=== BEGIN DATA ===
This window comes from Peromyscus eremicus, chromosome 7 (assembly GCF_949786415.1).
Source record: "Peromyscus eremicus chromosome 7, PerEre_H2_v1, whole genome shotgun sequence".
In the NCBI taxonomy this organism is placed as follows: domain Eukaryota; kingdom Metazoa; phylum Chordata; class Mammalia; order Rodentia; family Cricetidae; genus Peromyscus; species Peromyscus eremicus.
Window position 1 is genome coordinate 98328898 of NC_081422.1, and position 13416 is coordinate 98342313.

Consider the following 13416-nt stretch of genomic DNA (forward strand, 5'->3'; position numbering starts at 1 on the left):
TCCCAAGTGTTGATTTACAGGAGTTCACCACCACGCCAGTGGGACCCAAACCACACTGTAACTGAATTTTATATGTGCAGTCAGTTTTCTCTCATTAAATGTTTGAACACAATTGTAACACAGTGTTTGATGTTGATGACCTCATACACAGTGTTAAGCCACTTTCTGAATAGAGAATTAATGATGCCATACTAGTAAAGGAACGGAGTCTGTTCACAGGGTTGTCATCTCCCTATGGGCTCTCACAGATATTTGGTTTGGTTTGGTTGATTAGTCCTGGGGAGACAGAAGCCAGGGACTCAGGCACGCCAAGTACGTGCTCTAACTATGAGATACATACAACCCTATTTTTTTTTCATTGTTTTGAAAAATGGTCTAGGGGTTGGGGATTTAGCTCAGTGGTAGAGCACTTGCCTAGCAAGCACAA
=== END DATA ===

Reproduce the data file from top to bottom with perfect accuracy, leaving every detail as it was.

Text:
This window comes from Peromyscus eremicus, chromosome 7 (assembly GCF_949786415.1).
Source record: "Peromyscus eremicus chromosome 7, PerEre_H2_v1, whole genome shotgun sequence".
In the NCBI taxonomy this organism is placed as follows: domain Eukaryota; kingdom Metazoa; phylum Chordata; class Mammalia; order Rodentia; family Cricetidae; genus Peromyscus; species Peromyscus eremicus.
Window position 1 is genome coordinate 98328898 of NC_081422.1, and position 13416 is coordinate 98342313.

Consider the following 13416-nt stretch of genomic DNA (forward strand, 5'->3'; position numbering starts at 1 on the left):
TCCCAAGTGTTGATTTACAGGAGTTCACCACCACGCCAGTGGGACCCAAACCACACTGTAACTGAATTTTATATGTGCAGTCAGTTTTCTCTCATTAAATGTTTGAACACAATTGTAACACAGTGTTTGATGTTGATGACCTCATACACAGTGTTAAGCCACTTTCTGAATAGAGAATTAATGATGCCATACTAGTAAAGGAACGGAGTCTGTTCACAGGGTTGTCATCTCCCTATGGGCTCTCACAGATATTTGGTTTGGTTTGGTTGATTAGTCCTGGGGAGACAGAAGCCAGGGACTCAGGCACGCCAAGTACGTGCTCTAACTATGAGATACATACAACCCTATTTTTTTTTCATTGTTTTGAAAAATGGTCTAGGGGTTGGGGATTTAGCTCAGTGGTAGAGCACTTGCCTAGCAAGCACAA